The Productivity Commission and the Insurance Council of Australia say 97 per cent of disaster funding is spent on mopping up and just 3 per cent on getting ready. Deloitte Access Economics estimates the cost of mopping up will increase to at least $73 billion a year by 2060 due climate change and increasing natural disasters.
With this in mind, the Bushfire Community Legal Project was organising free community workshops on KI relating to insurance.
But now the project says a lack of interest may mean the meetings may not happen as planned, unless more people register.
The interactive workshop would allow participants to learn how to interpret an insurance PDS document, how to bring a claim, what evidence is required and how to negotiate with an insurer.
Some free legal clinics were also be provided during the day, for those who want one on one confidential advice relating to their circumstances.
Those wanting to register can do so by contacting Holly on 0428 066 958.
She were looking at providing the following sessions:
- Sunday 28 November 2021 @ Parndana from 6pm;
- Monday 29 November 2021 @ Vivonne Bay from 7pm;
- Tuesday 30 November 2021 @ Penneshaw from 7pm; and
- Wednesday 1 December 2021 @ American River from 7pm.
But she is asking for community members to please register their interests to attend any of the events, so that they can determine if there will be enough participants to make the sessions worthwhile.
Preparing for disasters
Dorothea Mackellar wrote of her love for this country, both beautiful and terrifying, a land '...of droughts and flooding rains...'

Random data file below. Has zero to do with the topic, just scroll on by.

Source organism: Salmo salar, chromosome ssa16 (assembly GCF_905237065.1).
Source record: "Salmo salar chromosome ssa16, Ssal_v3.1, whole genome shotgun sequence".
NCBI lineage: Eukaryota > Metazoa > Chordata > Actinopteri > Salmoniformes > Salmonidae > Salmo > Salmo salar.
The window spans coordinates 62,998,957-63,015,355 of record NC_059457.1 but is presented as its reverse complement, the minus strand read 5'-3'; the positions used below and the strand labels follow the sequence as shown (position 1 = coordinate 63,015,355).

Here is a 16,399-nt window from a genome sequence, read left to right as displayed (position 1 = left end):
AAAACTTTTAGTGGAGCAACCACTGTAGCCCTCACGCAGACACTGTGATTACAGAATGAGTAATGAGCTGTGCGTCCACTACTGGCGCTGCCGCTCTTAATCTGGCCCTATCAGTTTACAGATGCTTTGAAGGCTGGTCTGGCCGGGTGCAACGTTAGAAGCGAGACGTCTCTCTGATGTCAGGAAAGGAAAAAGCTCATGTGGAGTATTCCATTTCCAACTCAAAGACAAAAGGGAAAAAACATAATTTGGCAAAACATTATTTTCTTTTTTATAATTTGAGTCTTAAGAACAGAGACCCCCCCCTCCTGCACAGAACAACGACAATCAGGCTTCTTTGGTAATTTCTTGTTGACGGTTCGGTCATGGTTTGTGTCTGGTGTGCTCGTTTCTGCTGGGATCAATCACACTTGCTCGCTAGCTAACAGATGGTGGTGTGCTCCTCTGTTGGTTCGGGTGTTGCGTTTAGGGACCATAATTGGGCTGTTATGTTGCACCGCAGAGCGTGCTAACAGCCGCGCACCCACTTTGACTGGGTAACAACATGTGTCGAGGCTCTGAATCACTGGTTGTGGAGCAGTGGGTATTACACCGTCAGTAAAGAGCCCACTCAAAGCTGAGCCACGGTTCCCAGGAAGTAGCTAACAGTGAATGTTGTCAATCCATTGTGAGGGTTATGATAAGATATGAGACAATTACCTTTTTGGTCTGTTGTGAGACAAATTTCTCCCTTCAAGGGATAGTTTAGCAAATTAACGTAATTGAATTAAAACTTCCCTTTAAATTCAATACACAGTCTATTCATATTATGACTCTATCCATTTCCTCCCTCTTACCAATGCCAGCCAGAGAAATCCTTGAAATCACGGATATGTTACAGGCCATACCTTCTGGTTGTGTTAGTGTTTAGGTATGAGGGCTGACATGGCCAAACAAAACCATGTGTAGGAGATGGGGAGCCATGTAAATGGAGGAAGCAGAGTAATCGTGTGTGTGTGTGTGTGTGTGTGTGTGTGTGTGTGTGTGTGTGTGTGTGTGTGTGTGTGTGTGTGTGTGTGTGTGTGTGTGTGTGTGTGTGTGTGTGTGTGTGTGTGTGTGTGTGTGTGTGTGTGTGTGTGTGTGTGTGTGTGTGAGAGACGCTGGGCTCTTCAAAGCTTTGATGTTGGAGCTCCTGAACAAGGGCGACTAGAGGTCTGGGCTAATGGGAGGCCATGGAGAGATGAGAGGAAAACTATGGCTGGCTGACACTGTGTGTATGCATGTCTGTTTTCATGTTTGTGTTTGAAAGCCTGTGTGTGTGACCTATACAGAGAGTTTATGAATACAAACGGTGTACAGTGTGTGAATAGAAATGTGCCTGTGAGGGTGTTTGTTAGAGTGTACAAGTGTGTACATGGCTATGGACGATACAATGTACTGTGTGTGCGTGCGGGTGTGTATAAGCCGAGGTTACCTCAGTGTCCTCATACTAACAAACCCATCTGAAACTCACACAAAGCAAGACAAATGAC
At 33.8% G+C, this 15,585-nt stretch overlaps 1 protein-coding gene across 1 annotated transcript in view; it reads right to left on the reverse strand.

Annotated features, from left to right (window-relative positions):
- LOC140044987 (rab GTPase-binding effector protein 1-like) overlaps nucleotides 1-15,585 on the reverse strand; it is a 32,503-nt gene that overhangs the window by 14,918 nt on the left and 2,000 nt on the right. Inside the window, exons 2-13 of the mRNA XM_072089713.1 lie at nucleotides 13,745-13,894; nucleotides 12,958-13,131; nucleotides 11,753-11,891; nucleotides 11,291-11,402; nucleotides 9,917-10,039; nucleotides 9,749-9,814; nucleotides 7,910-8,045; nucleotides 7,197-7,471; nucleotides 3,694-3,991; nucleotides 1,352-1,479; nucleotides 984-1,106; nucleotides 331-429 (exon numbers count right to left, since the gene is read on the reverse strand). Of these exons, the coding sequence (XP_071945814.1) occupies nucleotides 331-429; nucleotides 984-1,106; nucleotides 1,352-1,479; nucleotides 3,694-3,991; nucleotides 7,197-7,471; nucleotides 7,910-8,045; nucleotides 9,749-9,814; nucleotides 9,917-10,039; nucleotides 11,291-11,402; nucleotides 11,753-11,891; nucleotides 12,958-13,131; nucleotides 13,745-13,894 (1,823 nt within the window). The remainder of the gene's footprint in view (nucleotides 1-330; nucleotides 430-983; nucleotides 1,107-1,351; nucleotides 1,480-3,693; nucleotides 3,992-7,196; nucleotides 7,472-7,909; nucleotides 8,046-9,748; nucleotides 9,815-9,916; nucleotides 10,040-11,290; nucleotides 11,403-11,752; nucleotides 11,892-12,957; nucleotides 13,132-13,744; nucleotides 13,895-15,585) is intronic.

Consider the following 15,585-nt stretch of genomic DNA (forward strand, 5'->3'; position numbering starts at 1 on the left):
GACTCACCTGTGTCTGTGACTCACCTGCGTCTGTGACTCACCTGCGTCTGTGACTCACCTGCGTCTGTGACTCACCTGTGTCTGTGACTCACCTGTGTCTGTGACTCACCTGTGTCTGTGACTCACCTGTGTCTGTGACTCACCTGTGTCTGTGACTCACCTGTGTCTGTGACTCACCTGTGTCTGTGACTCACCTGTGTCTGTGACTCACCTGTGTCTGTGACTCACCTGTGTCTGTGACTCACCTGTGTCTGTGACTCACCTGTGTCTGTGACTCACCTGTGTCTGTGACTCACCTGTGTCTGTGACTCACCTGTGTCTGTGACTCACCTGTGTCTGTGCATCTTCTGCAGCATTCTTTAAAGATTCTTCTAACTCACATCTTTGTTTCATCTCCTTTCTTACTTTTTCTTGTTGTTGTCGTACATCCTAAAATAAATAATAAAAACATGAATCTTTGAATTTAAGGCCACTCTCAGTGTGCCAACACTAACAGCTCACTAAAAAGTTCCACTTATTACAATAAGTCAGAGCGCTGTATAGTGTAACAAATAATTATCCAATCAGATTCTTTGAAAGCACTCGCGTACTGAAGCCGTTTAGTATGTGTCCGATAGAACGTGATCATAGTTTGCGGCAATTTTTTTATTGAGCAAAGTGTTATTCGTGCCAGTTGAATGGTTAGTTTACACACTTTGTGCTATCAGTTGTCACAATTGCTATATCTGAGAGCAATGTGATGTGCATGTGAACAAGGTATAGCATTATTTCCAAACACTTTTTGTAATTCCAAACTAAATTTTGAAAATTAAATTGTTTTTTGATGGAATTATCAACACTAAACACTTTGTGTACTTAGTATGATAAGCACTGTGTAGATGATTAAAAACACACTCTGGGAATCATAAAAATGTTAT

Australia is certainly a country of extremes. Every year we face floods, bushfires, storms and cyclones, at great personal cost and with major damage to infrastructure and the local economy.
The Productivity Commission and the Insurance Council of Australia say 97 per cent of disaster funding is spent on mopping up and just 3 per cent on getting ready. Deloitte Access Economics estimates the cost of mopping up will increase to at least $73 billion a year by 2060.
The federal government invests billions of dollars on 'mopping up and getting ready'.
For example, over the past decade over $12 billion has been provided to the states and territories through the joint Commonwealth-State/Territory Disaster Recovery Funding Arrangements (DRFA).
There's also funding directly to communities - like the grants under Round 1 of the Preparing Australian Communities Program, which opens in early December. Grants of between $20,000 and $10 million are available to reduce the impact of future floods, bushfires and tropical cyclones.
Working with state and territory governments and using data and advice from the Australian Climate Service, priority areas have been determined based on factors such as disaster history, scientific hazard modelling, and climate change impacts on the estimated severity of future events.
This is a national program and unfortunately that means some communities significantly impacted in past natural disasters are not on the round 1 priority list.
However, no one is ruled out. The grants are open all local government areas across Australia.
Projects will be funded based on merit, so a local government area that isn't listed as a priority still has a good chance of receiving a share of the $150 million available under this round, if they put forward a strong application that meets all the criteria.
Rather than self-assess or be swayed by the negative comments of others, I strongly encourage potential applicants to do their research and start preparing an application. You can find out more at recovery.gov.au/preparing-australia-program
Established by the federal government following the Bushfire Royal Commission, the National Recovery and Resilience Agency works with communities, all levels of government and industry groups to help Australians prepare for the next disaster - often while we're supporting recovery from the last.
Shane Stone, AC QC
National Recovery and Resilience Agency coordinator-general